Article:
Thanked 8 Times in 5 Posts
    Quote Originally Posted by CambridgeSkip View Post
    I still have my scout volunteering on my linkedin profile and on my CV it features although mostly as a footnote. My instinct is that over all it gets more positive reception than negative.

    In my initial job applying post university I only encountered one employer that said they had never heard of Queens Scout award. I don't think they took it negatively, they were just confused by it. Yes Fenwick's of Newcastle! I refer to you!
    I've put my Scout volunteering on my CV since I left school, as I feel it shows something about ambition, skill, and leadership ability - and I think it genuinely helped me to get my current job 3 years ago, as an accountant.

    It also helped that my boss, when interviewing me, brought up my ACSL role when commenting that he was a former Scout and the father of a (then) Cub Scout, as well as being a parent volunteer with his son's Group. And he's since also become his Group's Treasurer! (They wanted a Treasurer...they had a parent volunteer who's an accountant...it was a no-brainer! )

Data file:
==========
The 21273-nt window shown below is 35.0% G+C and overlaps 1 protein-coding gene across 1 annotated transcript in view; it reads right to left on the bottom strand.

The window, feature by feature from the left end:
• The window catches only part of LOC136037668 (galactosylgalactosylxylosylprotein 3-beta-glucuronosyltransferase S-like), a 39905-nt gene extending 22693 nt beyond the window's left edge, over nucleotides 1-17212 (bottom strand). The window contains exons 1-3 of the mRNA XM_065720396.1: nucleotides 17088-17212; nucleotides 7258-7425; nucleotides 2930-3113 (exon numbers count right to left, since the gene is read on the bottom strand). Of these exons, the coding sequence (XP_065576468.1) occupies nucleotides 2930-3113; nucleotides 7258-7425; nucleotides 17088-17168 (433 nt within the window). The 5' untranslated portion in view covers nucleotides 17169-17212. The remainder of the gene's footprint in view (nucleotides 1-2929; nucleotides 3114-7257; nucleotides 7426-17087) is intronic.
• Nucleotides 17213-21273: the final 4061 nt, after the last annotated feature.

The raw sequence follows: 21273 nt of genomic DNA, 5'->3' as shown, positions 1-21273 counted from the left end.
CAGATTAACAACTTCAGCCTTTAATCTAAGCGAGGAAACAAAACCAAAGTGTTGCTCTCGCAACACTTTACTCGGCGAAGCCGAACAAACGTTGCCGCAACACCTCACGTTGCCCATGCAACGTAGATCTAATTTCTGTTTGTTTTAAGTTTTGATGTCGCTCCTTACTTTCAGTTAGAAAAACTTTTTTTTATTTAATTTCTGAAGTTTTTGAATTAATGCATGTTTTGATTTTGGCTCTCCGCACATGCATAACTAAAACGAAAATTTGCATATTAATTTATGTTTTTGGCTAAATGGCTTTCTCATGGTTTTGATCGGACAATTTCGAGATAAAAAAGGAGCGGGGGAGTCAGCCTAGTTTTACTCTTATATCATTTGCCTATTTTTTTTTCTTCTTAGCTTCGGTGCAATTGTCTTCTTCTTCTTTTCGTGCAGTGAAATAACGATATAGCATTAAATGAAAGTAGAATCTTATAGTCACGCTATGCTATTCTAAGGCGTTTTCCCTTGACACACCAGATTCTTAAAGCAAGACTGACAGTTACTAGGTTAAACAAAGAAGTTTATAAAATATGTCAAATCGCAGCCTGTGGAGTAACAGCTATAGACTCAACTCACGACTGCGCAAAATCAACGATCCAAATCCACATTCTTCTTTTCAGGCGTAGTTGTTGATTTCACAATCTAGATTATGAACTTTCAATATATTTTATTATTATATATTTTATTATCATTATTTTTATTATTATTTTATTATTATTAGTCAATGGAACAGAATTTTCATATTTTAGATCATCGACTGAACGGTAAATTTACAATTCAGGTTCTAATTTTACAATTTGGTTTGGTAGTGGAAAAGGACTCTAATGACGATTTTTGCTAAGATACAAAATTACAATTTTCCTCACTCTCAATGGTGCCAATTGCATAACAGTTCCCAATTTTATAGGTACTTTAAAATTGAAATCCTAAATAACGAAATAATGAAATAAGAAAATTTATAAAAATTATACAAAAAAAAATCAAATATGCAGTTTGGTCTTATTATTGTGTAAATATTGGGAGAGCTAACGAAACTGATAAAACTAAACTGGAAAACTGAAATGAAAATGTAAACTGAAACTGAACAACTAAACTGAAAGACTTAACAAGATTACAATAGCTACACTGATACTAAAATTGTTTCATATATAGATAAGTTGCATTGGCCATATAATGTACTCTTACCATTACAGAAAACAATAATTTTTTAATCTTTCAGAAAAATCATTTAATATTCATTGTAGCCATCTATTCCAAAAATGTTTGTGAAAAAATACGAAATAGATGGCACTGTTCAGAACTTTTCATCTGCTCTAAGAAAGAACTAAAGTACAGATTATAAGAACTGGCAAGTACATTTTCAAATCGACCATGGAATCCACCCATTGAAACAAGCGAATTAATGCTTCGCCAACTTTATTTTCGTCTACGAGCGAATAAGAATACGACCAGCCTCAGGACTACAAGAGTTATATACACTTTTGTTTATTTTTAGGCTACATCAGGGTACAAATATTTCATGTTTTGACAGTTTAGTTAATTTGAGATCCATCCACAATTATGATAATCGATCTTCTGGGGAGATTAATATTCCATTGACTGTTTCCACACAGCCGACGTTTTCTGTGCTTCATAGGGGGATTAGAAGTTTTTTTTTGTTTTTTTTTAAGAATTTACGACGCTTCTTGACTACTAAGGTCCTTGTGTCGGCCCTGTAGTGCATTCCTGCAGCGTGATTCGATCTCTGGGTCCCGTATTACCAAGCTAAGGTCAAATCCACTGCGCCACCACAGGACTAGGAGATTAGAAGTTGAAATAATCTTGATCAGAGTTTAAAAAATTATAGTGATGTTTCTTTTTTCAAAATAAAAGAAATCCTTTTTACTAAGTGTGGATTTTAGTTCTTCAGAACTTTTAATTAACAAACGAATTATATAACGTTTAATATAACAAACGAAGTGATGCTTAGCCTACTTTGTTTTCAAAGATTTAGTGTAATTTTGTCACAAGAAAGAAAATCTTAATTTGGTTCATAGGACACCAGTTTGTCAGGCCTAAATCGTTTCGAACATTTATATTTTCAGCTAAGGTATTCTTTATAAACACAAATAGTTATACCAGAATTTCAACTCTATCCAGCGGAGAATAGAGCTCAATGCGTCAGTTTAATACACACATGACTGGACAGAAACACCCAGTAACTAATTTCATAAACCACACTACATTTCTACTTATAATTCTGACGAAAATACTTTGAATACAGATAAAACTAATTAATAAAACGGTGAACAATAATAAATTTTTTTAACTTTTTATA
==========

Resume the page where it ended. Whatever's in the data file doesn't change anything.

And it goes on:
On the original question though, I see no problem with Scout Groups being based in schools, or even connected to the schools they're in in some way.

    What I do disagree with somewhat is an attitude prevalent in the majority of my District of "Feeder schools". That is, children from a given school are expected to go to a given Scout Group. Going to a different local Group is considered a minor crime. Even Groups that are not based in local schools will usually be treated as connected to certain local schools. The Sea Scouts are based at the church up the road from me, and the primary school a little further up the road is considered to be "their" school.

    A leader from another local Group actually commented once on one of our Cubs coming from "his" Group's school, and we actually had to defend this by explaining that although said Cub went to that school, they lived just up the road from our HQ. But why should we HAVE to defend it??